Log In now to add this Gigapan to a group gallery.
Log In now to add this Gigapan to a gallery.
About This GigapanToggle
- Taken by
- New Scientist
- Explore score
- 0.06 Gigapixels
- Date added
- Jun 24, 2010
- Date taken
- Jun 24, 2010
WHEN does an interstellar gas cloud look like honeycomb? When the debris thrown up by two exploding stars collides, suggests a new analysis of the mysterious Honeycomb Nebula (pictured).
Since it was first discovered in 1992, the curious shape of the Honeycomb Nebula, which lurks in a nearby galaxy called the Large Magellanic Cloud, has been a puzzle.
As it floats in an area of the LMC racked by the explosions of numerous supernovae in recent cosmic history, one theory was that the pattern might be caused by a set of localised ripples created when clumps of debris from an ancient supernova were hit by a blast wave from a relatively recent one.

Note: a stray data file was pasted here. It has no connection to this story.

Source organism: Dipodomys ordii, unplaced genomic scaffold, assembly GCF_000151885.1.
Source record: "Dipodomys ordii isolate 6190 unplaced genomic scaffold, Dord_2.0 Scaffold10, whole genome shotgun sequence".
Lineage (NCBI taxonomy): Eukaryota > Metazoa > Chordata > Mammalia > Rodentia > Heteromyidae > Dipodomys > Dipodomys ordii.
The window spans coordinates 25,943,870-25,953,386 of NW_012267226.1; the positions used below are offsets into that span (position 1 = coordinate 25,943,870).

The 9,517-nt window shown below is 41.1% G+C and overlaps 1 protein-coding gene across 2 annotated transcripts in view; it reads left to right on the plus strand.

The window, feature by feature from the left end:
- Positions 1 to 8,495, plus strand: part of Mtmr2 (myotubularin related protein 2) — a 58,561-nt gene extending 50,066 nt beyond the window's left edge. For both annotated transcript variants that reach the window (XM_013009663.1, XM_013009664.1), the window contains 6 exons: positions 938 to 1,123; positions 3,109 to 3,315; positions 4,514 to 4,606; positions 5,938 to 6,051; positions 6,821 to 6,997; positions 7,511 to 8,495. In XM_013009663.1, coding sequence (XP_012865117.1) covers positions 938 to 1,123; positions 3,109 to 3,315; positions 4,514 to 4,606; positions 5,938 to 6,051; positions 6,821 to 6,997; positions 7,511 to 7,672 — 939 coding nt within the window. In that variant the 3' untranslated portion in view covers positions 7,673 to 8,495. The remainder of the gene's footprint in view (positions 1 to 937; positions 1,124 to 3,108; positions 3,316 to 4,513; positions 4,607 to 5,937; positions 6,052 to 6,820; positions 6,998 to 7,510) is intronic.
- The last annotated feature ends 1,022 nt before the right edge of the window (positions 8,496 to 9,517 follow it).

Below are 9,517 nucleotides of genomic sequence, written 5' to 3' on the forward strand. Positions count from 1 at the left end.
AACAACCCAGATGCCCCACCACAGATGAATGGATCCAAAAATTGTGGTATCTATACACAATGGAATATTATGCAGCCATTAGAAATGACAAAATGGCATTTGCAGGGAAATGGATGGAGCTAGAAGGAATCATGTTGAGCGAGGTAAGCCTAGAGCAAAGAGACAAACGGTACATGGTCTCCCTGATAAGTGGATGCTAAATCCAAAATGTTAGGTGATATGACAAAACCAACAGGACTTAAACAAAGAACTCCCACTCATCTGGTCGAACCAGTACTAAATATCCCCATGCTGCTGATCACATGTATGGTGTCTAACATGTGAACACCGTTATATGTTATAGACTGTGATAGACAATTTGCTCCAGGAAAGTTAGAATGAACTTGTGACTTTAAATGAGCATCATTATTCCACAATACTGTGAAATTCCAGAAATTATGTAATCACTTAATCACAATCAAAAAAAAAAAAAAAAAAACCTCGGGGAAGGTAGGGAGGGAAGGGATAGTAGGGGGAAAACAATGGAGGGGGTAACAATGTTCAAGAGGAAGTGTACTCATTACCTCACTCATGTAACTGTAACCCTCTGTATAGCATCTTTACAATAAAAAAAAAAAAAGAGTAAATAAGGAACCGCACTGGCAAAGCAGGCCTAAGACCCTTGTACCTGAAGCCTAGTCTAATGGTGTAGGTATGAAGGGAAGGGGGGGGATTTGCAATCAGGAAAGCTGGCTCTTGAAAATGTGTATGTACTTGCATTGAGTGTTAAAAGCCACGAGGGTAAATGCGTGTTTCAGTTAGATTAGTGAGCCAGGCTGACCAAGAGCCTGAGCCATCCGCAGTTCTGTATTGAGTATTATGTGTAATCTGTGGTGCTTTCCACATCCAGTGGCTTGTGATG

This theory now has support. John Meaburn of the University of Manchester, UK, and his colleagues analysed the light spectrum of the Honeycomb Nebula and found that it resembles the spectrum produced by fast-moving gas in other supernova remnants. Their results will appear in Monthly Notices of the Royal Astronomical Society.
The case isn't closed: the honeycomb could be the result of a high-speed jet from a black hole slamming into surrounding gas. However, the team says the nebula's light spectrum is different to that of a black hole jet seen in a binary system called SS 433.